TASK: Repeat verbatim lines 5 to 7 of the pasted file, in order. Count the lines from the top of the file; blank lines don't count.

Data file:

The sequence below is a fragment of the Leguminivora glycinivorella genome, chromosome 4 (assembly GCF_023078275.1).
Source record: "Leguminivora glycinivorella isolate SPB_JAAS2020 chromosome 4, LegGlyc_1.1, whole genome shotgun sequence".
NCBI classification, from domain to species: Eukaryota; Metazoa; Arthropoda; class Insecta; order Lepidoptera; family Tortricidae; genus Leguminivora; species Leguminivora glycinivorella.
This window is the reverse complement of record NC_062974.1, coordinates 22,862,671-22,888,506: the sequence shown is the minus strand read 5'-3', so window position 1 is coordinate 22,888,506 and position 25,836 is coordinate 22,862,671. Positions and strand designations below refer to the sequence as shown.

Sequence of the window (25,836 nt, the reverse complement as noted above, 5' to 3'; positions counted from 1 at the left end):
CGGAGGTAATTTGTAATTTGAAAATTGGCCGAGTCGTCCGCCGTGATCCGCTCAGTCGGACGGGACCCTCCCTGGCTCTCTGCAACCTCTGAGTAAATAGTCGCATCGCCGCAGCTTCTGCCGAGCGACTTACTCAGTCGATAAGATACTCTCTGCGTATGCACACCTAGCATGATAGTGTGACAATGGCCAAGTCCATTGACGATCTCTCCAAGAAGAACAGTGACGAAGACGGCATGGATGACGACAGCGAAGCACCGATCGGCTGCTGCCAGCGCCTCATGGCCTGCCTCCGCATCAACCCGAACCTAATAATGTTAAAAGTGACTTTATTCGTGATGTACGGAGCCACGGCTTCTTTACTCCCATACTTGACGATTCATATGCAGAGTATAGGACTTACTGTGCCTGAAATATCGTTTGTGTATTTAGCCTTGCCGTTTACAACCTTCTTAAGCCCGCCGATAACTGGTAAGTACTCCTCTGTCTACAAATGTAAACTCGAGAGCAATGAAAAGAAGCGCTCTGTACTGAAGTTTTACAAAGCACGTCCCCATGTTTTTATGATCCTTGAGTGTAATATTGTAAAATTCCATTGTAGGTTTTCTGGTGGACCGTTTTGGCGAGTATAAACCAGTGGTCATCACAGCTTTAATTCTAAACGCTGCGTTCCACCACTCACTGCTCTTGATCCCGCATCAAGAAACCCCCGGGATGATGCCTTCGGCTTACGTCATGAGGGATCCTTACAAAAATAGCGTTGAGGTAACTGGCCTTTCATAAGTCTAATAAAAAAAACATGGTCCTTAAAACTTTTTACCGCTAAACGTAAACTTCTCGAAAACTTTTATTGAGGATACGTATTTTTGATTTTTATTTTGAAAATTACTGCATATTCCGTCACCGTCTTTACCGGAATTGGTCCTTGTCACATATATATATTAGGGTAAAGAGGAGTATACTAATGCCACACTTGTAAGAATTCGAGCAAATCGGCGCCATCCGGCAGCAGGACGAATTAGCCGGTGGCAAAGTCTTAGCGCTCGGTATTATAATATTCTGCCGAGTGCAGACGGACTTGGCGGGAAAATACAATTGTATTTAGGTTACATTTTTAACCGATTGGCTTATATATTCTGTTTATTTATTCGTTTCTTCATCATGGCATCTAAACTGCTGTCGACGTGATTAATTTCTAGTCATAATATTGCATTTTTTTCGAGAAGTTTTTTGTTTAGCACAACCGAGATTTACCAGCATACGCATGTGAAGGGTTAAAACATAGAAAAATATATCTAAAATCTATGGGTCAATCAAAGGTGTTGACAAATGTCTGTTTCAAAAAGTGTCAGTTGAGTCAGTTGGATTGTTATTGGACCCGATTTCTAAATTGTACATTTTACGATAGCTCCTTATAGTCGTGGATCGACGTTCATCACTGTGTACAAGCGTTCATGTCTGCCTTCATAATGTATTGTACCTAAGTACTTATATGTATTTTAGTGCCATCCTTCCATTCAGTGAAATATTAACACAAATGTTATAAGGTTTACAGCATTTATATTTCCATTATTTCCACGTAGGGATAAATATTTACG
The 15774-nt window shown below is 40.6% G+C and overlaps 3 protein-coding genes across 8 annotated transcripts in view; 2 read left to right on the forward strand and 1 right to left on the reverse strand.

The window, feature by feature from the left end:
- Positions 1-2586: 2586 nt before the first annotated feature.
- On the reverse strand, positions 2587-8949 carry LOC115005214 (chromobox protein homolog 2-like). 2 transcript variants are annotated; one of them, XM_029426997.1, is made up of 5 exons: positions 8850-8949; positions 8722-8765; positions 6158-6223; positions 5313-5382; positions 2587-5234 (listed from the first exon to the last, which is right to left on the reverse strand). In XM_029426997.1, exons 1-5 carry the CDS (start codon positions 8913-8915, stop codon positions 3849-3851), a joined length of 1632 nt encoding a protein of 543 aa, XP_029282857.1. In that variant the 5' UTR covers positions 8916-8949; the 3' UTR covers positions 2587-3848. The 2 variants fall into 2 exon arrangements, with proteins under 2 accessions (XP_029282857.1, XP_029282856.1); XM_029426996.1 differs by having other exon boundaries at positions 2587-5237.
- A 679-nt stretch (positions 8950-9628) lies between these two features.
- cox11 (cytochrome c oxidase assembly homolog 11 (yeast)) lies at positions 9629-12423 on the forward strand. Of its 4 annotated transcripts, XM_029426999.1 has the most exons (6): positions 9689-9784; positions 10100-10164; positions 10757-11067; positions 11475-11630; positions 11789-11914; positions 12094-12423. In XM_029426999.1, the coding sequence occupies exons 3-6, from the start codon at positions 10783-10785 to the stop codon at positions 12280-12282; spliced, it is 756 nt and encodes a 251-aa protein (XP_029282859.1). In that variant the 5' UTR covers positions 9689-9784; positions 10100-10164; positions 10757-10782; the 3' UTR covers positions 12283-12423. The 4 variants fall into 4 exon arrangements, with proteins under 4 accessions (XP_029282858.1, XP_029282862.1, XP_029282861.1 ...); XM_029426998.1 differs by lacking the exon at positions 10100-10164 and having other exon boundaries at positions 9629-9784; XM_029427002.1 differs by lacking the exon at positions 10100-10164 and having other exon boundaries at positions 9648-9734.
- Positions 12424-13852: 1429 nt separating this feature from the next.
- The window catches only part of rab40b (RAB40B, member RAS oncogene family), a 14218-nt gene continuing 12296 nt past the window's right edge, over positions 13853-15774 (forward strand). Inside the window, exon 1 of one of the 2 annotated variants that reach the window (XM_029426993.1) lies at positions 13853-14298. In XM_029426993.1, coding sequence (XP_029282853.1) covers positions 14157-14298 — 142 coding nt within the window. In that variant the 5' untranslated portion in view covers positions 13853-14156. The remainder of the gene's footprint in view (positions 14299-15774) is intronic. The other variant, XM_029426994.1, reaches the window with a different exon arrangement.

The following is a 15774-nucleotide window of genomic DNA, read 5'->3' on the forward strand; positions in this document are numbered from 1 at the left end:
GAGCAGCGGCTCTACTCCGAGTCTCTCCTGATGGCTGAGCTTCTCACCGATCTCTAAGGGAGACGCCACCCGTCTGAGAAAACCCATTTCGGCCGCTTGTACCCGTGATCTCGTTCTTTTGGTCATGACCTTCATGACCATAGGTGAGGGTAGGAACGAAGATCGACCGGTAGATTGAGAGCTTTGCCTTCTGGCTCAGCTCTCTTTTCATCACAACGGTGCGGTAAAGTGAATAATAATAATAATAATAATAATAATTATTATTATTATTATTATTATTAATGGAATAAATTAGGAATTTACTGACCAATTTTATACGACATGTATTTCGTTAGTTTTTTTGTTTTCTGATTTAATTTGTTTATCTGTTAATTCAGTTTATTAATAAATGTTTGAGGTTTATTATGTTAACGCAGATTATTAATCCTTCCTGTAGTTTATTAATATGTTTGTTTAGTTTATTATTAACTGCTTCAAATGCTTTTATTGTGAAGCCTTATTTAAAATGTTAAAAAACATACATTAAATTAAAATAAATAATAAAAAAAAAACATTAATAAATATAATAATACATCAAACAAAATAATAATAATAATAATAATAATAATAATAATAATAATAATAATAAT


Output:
Sequence of the window (25,836 nt, the reverse complement as noted above, 5' to 3'; positions counted from 1 at the left end):
CGGAGGTAATTTGTAATTTGAAAATTGGCCGAGTCGTCCGCCGTGATCCGCTCAGTCGGACGGGACCCTCCCTGGCTCTCTGCAACCTCTGAGTAAATAGTCGCATCGCCGCAGCTTCTGCCGAGCGACTTACTCAGTCGATAAGATACTCTCTGCGTATGCACACCTAGCATGATAGTGTGACAATGGCCAAGTCCATTGACGATCTCTCCAAGAAGAACAGTGACGAAGACGGCATGGATGACGACAGCGAAGCACCGATCGGCTGCTGCCAGCGCCTCATGGCCTGCCTCCGCATCAACCCGAACCTAATAATGTTAAAAGTGACTTTATTCGTGATGTACGGAGCCACGGCTTCTTTACTCCCATACTTGACGATTCATATGCAGAGTATAGGACTTACTGTGCCTGAAATATCGTTTGTGTATTTAGCCTTGCCGTTTACAACCTTCTTAAGCCCGCCGATAACTGGTAAGTACTCCTCTGTCTACAAATGTAAACTCGAGAGCAATGAAAAGAAGCGCTCTGTACTGAAGTTTTACAAAGCACGTCCCCATGTTTTTATGATCCTTGAGTGTAATATTGTAAAATTCCATTGTAGGTTTTCTGGTGGACCGTTTTGGCGAGTATAAACCAGTGGTCATCACAGCTTTAATTCTAAACGCTGCGTTCCACCACTCACTGCTCTTGATCCCGCATCAAGAAACCCCCGGGATGATGCCTTCGGCTTACGTCATGAGGGATCCTTACAAAAATAGCGTTGAGGTAACTGGCCTTTCATAAGTCTAATAAAAAAAACATGGTCCTTAAAACTTTTTACCGCTAAACGTAAACTTCTCGAAAACTTTTATTGAGGATACGTATTTTTGATTTTTATTTTGAAAATTACTGCATATTCCGTCACCGTCTTTACCGGAATTGGTCCTTGTCACATATATATATTAGGGTAAAGAGGAGTATACTAATGCCACACTTGTAAGAATTCGAGCAAATCGGCGCCATCCGGCAGCAGGACGAATTAGCCGGTGGCAAAGTCTTAGCGCTCGGTATTATAATATTCTGCCGAGTGCAGACGGACTTGGCGGGAAAATACAATTGTATTTAGGTTACATTTTTAACCGATTGGCTTATATATTCTGTTTATTTATTCGTTTCTTCATCATGGCATCTAAACTGCTGTCGACGTGATTAATTTCTAGTCATAATATTGCATTTTTTTCGAGAAGTTTTTTGTTTAGCACAACCGAGATTTACCAGCATACGCATGTGAAGGGTTAAAACATAGAAAAATATATCTAAAATCTATGGGTCAATCAAAGGTGTTGACAAATGTCTGTTTCAAAAAGTGTCAGTTGAGTCAGTTGGATTGTTATTGGACCCGATTTCTAAATTGTACATTTTACGATAGCTCCTTATAGTCGTGGATCGACGTTCATCACTGTGTACAAGCGTTCATGTCTGCCTTCATAATGTATTGTACCTAAGTACTTATATGTATTTTAGTGCCATCCTTCCATTCAGTGAAATATTAACACAAATGTTATAAGGTTTACAGCATTTATATTTCCATTATTTCCACGTAGGGATAAATATTTACG
The 15774-nt window shown below is 40.6% G+C and overlaps 3 protein-coding genes across 8 annotated transcripts in view; 2 read left to right on the forward strand and 1 right to left on the reverse strand.